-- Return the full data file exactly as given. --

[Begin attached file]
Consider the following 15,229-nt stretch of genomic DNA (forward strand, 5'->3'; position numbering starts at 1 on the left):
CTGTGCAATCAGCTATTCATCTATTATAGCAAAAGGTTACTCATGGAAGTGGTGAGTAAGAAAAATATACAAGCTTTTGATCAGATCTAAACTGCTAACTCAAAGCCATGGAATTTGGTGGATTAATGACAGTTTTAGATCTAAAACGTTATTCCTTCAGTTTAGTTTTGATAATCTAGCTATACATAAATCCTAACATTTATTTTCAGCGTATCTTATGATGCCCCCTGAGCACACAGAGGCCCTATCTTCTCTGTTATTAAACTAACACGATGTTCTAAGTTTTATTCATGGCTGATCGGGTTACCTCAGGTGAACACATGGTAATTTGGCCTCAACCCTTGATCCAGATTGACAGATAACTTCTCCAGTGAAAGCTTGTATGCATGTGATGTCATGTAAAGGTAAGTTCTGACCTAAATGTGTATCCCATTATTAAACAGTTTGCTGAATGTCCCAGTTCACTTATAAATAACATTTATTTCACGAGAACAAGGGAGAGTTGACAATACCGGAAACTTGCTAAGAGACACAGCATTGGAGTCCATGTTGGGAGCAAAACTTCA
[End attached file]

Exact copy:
Consider the following 15,229-nt stretch of genomic DNA (forward strand, 5'->3'; position numbering starts at 1 on the left):
CTGTGCAATCAGCTATTCATCTATTATAGCAAAAGGTTACTCATGGAAGTGGTGAGTAAGAAAAATATACAAGCTTTTGATCAGATCTAAACTGCTAACTCAAAGCCATGGAATTTGGTGGATTAATGACAGTTTTAGATCTAAAACGTTATTCCTTCAGTTTAGTTTTGATAATCTAGCTATACATAAATCCTAACATTTATTTTCAGCGTATCTTATGATGCCCCCTGAGCACACAGAGGCCCTATCTTCTCTGTTATTAAACTAACACGATGTTCTAAGTTTTATTCATGGCTGATCGGGTTACCTCAGGTGAACACATGGTAATTTGGCCTCAACCCTTGATCCAGATTGACAGATAACTTCTCCAGTGAAAGCTTGTATGCATGTGATGTCATGTAAAGGTAAGTTCTGACCTAAATGTGTATCCCATTATTAAACAGTTTGCTGAATGTCCCAGTTCACTTATAAATAACATTTATTTCACGAGAACAAGGGAGAGTTGACAATACCGGAAACTTGCTAAGAGACACAGCATTGGAGTCCATGTTGGGAGCAAAACTTCA